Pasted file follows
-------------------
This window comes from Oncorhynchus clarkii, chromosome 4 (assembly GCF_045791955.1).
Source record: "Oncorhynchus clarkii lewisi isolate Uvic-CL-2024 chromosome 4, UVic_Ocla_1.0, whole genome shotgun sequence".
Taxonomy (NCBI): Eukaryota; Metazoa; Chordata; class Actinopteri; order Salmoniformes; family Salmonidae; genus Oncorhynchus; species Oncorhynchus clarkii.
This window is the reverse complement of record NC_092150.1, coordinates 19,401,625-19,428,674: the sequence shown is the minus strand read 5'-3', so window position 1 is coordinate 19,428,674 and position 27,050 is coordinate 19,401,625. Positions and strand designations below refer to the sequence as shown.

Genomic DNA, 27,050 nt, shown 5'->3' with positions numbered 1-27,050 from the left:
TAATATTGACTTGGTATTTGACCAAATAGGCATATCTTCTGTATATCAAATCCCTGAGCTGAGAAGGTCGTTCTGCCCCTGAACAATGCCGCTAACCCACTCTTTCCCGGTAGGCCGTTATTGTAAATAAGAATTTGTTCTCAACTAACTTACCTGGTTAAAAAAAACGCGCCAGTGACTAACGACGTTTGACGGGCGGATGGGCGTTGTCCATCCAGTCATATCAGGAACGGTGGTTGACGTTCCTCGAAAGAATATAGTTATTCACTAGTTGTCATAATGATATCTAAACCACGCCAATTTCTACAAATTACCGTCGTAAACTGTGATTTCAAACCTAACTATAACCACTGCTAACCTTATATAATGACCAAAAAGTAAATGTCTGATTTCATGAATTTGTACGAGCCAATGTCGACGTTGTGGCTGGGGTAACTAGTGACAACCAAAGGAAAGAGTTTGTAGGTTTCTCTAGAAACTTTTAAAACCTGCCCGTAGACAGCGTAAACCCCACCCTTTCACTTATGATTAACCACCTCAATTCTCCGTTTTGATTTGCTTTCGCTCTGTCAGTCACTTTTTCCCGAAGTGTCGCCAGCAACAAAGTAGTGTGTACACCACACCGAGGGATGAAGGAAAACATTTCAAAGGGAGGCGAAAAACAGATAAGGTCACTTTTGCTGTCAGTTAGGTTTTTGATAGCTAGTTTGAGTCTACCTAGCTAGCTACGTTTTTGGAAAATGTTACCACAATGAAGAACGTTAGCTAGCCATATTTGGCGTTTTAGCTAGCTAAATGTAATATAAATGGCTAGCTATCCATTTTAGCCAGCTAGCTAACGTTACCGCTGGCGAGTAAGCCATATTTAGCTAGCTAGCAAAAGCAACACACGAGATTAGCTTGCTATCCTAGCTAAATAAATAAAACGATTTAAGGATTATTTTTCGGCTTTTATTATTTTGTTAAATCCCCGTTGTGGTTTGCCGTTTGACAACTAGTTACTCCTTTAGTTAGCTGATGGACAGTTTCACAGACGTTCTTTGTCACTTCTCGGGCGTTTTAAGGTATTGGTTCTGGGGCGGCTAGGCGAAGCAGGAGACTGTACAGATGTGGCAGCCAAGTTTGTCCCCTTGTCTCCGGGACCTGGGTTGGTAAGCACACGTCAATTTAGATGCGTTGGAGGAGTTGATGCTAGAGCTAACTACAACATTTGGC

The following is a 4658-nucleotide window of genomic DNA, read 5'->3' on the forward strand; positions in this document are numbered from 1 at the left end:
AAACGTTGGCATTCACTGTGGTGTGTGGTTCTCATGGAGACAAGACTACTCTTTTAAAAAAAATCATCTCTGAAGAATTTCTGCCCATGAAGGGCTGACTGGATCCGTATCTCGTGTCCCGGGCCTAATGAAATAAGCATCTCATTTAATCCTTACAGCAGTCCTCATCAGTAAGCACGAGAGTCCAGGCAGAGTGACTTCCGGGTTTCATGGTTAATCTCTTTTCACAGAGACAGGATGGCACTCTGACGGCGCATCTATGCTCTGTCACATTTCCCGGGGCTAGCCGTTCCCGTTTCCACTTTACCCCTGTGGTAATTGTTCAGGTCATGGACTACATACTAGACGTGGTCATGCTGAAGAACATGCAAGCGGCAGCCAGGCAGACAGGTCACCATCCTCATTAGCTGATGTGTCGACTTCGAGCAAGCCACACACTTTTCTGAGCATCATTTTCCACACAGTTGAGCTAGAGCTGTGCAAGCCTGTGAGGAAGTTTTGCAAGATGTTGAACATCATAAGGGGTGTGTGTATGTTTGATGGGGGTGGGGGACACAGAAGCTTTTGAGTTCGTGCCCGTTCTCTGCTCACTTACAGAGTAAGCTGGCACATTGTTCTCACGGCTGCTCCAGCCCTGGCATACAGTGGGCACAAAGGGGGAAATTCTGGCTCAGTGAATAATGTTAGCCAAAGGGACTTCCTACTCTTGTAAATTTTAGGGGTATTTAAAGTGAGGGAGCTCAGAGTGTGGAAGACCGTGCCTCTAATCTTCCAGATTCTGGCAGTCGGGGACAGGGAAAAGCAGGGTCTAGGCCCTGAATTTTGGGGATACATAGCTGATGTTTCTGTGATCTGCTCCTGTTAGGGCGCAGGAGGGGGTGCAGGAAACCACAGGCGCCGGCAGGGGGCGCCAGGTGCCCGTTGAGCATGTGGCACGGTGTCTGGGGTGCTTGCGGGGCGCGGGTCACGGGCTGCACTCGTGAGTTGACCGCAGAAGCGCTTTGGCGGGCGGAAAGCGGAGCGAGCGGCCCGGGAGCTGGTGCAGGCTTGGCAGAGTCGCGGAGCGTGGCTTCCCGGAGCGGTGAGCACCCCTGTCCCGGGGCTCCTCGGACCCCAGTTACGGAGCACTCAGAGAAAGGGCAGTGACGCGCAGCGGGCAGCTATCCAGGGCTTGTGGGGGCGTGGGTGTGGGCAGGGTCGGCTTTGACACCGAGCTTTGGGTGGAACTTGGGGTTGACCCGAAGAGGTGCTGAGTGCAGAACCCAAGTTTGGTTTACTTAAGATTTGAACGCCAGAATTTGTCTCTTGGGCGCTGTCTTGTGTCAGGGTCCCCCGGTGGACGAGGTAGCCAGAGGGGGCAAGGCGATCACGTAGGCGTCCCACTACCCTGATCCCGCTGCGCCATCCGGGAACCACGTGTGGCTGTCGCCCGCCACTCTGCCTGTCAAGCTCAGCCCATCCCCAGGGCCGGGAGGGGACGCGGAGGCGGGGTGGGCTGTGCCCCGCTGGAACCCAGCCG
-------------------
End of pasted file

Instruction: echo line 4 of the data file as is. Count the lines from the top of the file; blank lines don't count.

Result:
This window is the reverse complement of record NC_092150.1, coordinates 19,401,625-19,428,674: the sequence shown is the minus strand read 5'-3', so window position 1 is coordinate 19,428,674 and position 27,050 is coordinate 19,401,625. Positions and strand designations below refer to the sequence as shown.